For now, this means that going into 2014 — more than ever — that riders need to be good ambassadors for lane splitting and motorcycling in general. Pay attention to the CHP lane splitting guidelines: keep your speed differential reasonable, don’t split when traffic is moving too fast, maintain a consistently high awareness of your surroundings on the road. Those of you who split crazy-fast and regularly hit mirrors while crying about how the “damn cagers” are always cutting you off, need to cut it out. It’s up to us as riders to keep Senator Beall (or some other politician) from deciding (again) that banning lane splitting/sharing/filtering is a good way to score points with California drivers who are frustrated with “idiots on donor-cycles” that “come out of nowhere” and “weave in and out of traffic” and “cut in line.”

Want to show your support for legal lane splitting? Order your Lane Splitting Is Legal stickers today.

Related Links:
The Best Argument For Lane Splitting Ever Made: Why Motorcycle Lane Splitting Is Safe And Good For Everyone
The Rules: The CHP’s Official Lane Splitting Guidelines
Do This: How To Lane Split

  • Conrad

    What would be the first steps to getting the ball rolling on making lane splitting legal here in IL or in any state for that matter?

    • Chris Cope

      If only there were some sort of American motorcyclist association that would represent the interests of riders.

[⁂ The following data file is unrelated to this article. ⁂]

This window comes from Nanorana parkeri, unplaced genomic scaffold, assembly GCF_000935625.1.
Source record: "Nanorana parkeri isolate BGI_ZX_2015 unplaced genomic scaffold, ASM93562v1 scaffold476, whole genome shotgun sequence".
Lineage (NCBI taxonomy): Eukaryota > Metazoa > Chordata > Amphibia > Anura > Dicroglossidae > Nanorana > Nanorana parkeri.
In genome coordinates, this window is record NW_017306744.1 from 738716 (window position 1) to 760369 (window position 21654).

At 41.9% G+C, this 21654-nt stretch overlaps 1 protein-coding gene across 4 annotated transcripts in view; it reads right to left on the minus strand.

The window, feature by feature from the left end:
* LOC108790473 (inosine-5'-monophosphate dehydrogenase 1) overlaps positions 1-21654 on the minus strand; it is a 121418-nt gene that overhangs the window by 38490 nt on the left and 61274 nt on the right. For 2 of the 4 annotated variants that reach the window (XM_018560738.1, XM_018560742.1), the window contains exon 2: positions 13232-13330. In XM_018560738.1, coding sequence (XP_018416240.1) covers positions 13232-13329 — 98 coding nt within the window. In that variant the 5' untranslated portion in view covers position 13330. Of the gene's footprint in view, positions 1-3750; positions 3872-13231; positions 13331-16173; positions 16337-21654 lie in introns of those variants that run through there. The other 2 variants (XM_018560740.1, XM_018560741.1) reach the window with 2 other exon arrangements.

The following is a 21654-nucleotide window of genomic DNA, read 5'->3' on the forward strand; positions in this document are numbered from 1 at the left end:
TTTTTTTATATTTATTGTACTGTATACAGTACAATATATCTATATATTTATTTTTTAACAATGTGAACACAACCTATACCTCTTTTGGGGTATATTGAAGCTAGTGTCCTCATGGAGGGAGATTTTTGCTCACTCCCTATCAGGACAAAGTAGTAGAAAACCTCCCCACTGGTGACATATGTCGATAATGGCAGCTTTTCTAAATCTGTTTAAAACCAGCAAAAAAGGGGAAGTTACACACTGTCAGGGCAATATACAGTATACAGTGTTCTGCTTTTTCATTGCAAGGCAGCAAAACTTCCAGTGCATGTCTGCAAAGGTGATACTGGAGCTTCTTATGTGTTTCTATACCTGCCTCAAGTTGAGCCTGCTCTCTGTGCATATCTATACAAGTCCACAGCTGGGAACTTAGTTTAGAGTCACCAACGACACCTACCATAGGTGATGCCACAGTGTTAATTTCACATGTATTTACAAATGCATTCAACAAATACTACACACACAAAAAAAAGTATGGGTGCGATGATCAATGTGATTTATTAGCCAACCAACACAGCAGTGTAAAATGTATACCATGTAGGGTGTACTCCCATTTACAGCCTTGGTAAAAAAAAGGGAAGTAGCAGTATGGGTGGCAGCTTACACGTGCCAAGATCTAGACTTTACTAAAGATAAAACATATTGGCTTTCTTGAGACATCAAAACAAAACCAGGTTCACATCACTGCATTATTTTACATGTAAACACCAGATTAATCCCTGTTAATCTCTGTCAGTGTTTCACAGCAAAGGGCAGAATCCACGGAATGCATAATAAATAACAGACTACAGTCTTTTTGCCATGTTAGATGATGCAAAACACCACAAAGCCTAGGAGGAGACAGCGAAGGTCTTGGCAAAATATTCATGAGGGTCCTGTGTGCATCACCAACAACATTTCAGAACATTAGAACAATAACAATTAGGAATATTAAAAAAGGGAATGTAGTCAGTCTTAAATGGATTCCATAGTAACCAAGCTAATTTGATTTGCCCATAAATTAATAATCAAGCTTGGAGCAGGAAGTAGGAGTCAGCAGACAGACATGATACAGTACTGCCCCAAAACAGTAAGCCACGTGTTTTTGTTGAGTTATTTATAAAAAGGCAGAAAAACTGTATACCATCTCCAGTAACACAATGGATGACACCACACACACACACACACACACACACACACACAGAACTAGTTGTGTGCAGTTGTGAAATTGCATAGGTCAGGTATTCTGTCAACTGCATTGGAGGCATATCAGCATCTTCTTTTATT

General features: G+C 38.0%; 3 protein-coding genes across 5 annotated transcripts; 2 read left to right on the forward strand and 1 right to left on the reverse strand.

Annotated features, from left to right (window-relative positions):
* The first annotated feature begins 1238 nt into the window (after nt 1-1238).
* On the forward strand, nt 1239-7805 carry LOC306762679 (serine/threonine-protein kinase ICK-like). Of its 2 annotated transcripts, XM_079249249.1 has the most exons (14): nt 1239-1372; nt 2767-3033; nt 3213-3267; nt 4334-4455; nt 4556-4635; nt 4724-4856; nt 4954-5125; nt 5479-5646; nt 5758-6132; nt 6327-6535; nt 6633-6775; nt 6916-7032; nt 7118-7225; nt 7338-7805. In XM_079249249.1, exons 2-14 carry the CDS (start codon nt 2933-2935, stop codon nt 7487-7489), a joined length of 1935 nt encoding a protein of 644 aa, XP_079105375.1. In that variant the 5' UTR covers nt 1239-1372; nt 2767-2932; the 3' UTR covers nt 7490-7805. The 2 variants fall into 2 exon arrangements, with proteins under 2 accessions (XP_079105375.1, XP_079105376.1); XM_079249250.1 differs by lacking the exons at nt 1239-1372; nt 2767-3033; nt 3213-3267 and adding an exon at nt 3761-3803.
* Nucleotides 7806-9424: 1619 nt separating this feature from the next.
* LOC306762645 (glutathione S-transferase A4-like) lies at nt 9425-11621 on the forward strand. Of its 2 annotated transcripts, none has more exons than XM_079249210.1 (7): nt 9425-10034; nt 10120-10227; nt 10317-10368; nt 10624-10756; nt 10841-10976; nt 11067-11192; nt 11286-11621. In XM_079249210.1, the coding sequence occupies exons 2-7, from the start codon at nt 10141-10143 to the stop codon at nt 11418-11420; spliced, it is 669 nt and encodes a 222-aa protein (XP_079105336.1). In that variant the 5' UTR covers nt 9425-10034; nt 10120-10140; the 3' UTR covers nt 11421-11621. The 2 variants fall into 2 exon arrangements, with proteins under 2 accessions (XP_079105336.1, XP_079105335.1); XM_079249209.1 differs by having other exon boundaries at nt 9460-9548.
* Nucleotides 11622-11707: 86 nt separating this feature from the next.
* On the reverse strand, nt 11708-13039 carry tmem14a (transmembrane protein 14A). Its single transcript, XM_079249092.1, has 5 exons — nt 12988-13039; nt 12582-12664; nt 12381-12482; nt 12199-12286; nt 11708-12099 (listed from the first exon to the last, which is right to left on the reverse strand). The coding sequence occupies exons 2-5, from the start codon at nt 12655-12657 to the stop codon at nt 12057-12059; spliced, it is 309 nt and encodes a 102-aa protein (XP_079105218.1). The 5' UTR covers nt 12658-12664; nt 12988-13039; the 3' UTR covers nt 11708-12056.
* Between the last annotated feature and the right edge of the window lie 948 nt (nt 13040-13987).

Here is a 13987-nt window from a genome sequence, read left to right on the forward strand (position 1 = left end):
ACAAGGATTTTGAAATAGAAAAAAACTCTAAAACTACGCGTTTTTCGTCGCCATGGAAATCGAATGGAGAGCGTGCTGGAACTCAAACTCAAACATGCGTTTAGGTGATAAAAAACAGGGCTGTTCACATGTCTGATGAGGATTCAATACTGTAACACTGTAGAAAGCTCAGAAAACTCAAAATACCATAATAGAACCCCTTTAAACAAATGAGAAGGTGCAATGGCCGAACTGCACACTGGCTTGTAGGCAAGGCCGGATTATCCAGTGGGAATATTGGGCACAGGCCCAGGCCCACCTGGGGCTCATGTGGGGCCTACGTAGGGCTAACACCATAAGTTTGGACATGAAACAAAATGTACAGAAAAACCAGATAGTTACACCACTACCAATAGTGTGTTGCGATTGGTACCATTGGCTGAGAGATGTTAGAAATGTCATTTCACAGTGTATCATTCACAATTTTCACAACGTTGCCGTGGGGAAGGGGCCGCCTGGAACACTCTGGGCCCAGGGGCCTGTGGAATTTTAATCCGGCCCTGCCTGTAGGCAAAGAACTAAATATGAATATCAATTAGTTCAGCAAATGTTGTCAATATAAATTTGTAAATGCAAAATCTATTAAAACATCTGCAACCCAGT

• sixgunsteve

        ^True. I appreciate their work on keeping OHV trails open, but the vast majority of those are in the West. Here in the Mid-Atlantic where traffic is epic, the ability to lane split would pay huge dividends in not only time saved but in safety as well.

        • Chris Cope

          I agree. I live in the UK at the moment and being able to split lanes and filter saves me shocking amounts of time. I was being snide in my comment above — I feel the AMA focuses too much on helmet laws and gas additives rather than things that would really be useful to motorcyclists.

        • darngooddesign

          Have you contacted the AMA and asked them?

        • sportymilligan

          that is something your state motorcycle rights org would take up in a bill in your state legislature. If your not a member then you join and you would be able to find out if such a bill would be advisable. I live in California and we have lane sharing but it was under attack by the legislature SB 350 (Bealls) However we have Chp guidelines to follow so we don’t have to loose that ability to lane share. I am a member of Abate of California and a board member as well. Remember you also don’t want the federal Gov coming up with mandatory laws which cause you to loose your states rights especially if it concerns motorcycles.

      • Kr Tong

        Unfortunately they’re too busy fighting helmet laws.

    • I Have the Hat